Consider this as a call to action.  If it is a market that is important to your business, it’s time to get going and register your trademark.

There are some markets which have a reputation for registering trademarks in bad faith.  Create a high-risk list and get a watch put on these markets. This is an alternative option if you don’t have a budget or you’re not planning to commercialise the market sometime soon.


Trademarking For The Future

If your business has expanded and developed products in other categories, don’t forget to update your trademarks for the new categories. You may find that your name has been registered for the new product category already.  If so, don’t fear, seek legal advice.

Consider as part of the registration process of product categories that your brand may expand into in the future.  Potentially protecting them now, will reduce your costs in the future.


What to Consider When Exploring Trademarking

  • Always research your company name when starting a new business. Check to see if the name has not already been registered and in what categories.
  • Don’t forget to do a worldwide check on your name. Whilst it may be free for one country, it may not be available for others.
  • Assess the financial implication of this and if it is worth pursuing if the name has been taken.
  • You may find that the name has been taken for different categories. This is fine, many businesses have the same name, for example, Guinness and Lulu Guinness and a coexistence agreement can be put in place if both parties are happy.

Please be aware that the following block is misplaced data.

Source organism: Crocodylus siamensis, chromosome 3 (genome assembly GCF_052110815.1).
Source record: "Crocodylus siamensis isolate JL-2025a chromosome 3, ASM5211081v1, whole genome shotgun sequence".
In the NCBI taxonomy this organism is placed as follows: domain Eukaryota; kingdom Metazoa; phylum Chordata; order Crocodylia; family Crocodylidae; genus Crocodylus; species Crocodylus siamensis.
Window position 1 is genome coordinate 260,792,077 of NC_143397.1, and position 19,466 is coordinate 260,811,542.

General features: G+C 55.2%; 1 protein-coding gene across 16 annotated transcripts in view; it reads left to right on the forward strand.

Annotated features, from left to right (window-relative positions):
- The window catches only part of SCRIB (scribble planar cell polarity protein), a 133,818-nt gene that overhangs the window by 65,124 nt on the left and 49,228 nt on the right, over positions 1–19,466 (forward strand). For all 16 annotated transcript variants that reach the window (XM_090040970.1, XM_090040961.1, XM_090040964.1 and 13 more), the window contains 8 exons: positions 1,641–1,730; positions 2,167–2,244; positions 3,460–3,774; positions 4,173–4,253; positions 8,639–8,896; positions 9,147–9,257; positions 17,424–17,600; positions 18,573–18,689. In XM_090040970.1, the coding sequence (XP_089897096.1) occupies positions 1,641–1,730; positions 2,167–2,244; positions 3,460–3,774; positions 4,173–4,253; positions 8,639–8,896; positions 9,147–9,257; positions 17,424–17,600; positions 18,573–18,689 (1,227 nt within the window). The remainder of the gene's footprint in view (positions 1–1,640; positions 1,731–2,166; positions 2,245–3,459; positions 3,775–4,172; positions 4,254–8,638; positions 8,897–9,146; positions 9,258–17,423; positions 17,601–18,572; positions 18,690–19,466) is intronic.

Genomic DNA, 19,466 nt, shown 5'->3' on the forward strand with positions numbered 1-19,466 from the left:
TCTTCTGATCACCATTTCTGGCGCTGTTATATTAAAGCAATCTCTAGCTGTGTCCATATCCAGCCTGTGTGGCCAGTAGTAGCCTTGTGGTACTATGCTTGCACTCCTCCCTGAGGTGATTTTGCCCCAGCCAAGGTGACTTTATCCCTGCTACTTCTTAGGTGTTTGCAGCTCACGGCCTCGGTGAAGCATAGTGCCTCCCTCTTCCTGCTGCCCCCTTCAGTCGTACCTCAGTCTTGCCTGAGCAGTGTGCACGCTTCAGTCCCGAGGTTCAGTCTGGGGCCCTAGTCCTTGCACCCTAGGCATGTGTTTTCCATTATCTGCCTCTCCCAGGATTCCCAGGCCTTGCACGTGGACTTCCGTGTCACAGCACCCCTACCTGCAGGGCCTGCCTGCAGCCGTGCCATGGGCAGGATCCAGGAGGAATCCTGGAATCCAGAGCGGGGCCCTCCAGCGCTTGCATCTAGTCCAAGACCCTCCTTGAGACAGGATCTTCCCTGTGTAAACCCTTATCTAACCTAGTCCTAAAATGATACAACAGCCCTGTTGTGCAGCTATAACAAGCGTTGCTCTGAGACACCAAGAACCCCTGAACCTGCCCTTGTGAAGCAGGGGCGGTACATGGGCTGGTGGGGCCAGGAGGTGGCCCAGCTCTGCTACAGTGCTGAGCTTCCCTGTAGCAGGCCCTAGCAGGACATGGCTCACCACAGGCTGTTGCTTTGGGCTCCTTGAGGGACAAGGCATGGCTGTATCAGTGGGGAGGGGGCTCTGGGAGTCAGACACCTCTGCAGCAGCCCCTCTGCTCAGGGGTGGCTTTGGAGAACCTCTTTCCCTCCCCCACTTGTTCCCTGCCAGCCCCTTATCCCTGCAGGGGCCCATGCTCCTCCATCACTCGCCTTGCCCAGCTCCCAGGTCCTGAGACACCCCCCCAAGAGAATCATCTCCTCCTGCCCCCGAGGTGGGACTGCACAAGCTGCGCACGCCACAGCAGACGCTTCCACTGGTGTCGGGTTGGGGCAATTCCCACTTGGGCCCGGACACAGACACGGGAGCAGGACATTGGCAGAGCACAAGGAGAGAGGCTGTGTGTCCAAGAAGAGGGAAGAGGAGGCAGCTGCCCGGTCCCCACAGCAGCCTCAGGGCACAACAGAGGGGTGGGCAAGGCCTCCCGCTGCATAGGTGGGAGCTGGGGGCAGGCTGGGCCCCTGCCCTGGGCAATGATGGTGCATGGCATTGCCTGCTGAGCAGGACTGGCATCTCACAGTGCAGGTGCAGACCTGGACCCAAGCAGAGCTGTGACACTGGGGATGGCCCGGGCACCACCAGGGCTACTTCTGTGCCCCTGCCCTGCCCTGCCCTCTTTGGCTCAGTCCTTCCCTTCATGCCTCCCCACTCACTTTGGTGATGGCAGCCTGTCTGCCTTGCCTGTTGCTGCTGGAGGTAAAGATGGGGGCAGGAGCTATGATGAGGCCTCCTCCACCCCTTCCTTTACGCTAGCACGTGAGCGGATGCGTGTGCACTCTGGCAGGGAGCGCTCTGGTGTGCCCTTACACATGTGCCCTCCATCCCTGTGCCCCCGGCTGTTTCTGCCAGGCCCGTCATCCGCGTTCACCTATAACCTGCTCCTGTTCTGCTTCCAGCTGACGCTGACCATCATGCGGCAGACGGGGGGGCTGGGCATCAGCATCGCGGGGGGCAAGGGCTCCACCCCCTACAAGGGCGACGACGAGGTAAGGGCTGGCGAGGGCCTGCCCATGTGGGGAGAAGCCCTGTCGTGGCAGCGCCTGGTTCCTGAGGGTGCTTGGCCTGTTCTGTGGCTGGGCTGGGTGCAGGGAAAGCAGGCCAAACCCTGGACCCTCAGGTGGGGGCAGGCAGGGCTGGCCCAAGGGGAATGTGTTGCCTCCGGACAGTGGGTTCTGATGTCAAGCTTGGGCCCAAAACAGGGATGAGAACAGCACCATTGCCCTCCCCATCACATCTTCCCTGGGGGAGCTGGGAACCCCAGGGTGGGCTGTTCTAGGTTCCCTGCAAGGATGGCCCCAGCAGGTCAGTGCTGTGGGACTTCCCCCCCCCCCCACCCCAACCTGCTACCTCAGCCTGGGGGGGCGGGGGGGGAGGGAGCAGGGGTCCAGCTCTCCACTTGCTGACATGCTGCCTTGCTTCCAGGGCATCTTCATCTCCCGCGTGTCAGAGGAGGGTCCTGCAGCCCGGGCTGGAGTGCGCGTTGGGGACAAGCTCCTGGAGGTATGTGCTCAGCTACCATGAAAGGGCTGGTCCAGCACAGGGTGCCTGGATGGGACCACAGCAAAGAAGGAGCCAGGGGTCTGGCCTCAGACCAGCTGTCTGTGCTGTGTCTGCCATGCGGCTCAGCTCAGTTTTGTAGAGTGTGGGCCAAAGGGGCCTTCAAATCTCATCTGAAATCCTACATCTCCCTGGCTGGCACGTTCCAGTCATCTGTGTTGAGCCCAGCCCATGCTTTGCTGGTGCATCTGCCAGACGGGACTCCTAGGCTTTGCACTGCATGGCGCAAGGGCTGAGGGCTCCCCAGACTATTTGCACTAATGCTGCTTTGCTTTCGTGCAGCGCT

• Don’t forget to register your online as well as offline. Ensure you buy and secure all your domains in the relevant formats, .com, co.jp, .de.  Customers have more confidence in buying from your website if you use the correct brand name format and country domain.
  • If your domain has been taken, don’t panic. Try finding out how much it will be to buy it back or how long is left before renewal. Make a plan and set a budget.
  • Get legal advice. Whilst doing it yourself online is great, consult a legal expert to ensure you have covered all basis.  Markets such a China and the Middle East require more work on brand registrations.
  • When approaching legal professionals, find out what their experience is of trademarking internationally. Not all legal professionals will have an international network to secure trademarks.  There maybe markets where they have limited experience in securing trademarks.  Get references and ask them what other companies in your sector they have done this for.

Below is a list of places where you can access further legal advice and information

For further information on trademark registration go to the Intellectual Property Office